Kingston police stop a disproportionate number of young black and aboriginal men, according to findings released on Thursday from the first racial profiling study done in Canada.
- INDEPTH: Racial Profiling
The report said police in this mostly white eastern Ontario city were 3.7 times as likely to stop a black person as a Caucasian, and 1.4 times more likely to stop an aboriginal than a white person.
But the report also found that police were less likely to stop other minorities such as Asians or South Asians.
Kingston' s police chief initiated the study one year ago in response to a series of high-profile incidents involving black youths.
The year-long project saw Kingston police keep racial statistics on each person they stopped, including race, ethnicity and the reason for pulling them over.
- FROM JUNE 19, 2003: Police told to deal with racial profiling
Although a number of police forces in the United States and Britain routinely collect statistics on race, Canadian police services have been strongly opposed to it, said Prof. Scot Wortley, a criminologist at the University of Toronto who analyzed the data.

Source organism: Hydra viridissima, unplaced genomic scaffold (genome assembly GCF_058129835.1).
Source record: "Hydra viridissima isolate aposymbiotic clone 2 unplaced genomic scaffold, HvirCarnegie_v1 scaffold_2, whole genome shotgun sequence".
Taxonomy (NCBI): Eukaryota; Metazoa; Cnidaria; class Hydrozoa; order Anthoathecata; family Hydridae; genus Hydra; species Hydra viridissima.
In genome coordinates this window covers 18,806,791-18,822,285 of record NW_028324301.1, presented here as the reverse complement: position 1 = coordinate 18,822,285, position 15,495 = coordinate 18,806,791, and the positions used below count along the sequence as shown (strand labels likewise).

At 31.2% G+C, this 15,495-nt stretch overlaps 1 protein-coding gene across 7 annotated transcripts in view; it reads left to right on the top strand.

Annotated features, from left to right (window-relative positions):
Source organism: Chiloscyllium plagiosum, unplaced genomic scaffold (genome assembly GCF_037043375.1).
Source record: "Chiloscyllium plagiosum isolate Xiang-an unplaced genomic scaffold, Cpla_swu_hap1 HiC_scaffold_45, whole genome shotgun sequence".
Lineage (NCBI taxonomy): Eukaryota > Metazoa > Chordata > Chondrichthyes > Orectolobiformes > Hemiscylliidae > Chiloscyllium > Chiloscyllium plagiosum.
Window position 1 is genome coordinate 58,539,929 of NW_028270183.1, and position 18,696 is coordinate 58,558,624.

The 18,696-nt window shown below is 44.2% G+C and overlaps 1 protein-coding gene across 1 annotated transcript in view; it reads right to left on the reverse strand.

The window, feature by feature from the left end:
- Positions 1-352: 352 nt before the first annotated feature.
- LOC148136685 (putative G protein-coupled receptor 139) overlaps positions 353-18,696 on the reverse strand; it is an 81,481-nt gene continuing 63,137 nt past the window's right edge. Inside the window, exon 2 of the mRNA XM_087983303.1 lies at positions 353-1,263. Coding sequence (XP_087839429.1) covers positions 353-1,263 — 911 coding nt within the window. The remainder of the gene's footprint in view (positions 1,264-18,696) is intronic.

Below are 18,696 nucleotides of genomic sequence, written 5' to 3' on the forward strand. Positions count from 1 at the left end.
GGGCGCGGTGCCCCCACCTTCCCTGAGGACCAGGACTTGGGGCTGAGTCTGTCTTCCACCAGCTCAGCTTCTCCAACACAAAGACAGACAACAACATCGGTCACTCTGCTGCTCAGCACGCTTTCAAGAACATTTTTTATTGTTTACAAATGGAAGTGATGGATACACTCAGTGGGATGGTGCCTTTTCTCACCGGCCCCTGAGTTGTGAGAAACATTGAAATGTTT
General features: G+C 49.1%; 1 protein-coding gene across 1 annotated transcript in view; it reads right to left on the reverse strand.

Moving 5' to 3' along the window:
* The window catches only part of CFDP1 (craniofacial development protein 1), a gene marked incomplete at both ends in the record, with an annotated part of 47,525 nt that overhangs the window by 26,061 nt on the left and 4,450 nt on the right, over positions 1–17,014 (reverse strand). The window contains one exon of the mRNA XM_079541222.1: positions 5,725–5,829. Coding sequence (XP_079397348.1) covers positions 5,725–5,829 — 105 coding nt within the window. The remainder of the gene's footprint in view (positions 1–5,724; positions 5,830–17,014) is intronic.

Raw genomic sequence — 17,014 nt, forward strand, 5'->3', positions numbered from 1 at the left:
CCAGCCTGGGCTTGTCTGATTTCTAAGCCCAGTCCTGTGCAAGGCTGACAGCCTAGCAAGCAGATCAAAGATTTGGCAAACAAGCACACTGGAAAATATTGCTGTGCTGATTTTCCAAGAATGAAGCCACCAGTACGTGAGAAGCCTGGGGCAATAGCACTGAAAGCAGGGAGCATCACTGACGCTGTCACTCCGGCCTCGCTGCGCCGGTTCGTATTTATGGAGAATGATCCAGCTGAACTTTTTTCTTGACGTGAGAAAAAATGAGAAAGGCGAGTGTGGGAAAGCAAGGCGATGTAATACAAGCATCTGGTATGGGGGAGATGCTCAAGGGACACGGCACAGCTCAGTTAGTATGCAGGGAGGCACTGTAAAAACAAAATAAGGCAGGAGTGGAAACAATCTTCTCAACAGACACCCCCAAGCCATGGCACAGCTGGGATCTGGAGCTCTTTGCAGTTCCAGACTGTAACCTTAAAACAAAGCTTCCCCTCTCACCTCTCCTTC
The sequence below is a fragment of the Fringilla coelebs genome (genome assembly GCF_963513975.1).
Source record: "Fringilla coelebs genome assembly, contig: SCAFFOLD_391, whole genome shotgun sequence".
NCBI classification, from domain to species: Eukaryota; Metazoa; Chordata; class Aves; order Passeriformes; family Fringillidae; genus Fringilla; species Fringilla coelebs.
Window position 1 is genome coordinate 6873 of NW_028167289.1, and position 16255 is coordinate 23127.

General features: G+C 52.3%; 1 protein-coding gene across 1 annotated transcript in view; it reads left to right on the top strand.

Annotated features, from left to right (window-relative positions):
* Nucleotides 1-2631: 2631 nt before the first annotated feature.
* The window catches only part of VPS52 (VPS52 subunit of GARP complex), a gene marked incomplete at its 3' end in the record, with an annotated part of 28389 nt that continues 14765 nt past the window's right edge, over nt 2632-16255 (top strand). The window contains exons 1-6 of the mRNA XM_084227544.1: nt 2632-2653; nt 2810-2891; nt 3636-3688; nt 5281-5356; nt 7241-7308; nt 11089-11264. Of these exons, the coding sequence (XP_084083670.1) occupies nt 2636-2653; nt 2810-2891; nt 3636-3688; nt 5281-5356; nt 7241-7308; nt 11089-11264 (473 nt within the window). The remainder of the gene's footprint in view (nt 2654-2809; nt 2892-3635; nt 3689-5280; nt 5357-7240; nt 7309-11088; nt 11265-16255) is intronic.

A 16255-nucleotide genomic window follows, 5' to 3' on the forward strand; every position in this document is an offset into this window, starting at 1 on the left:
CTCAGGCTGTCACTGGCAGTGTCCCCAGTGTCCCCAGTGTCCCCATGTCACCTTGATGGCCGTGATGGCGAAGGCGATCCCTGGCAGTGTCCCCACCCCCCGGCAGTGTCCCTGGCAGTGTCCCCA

Canadian police have said it may cause them to second-guess who they pull over, while other critics say it fuels racial prejudices.
"There are real situations that exist where people are getting targeted for their racial and ethnic background with no other basis," Libby Davies, a New Democratic MP from British Columbia, told CBC News. Davies is promoting a bill that would outlaw racial profiling and provide a complaint mechanism.
- FROM DEC. 9, 2003: End racial profiling: Ontario commission
But the Association of Black Law Enforcers welcomed the report. "This whole research is just the beginning of what I think should be something national because the community keeps telling us something is happening," said group spokesman Sgt. Chris Bullen.
- FROM FEB. 21, 2003: Police report dismisses racial profiling charge
While Wortley praised Kingston's police department for taking the first step, he said the project is only useful if it isn't shelved.
"I think this is something that has to go on â on an ongoing basis â much like it is in Great Britain," he said.
"Monitoring and evaluation are the only ways we're going to change behaviours," he said.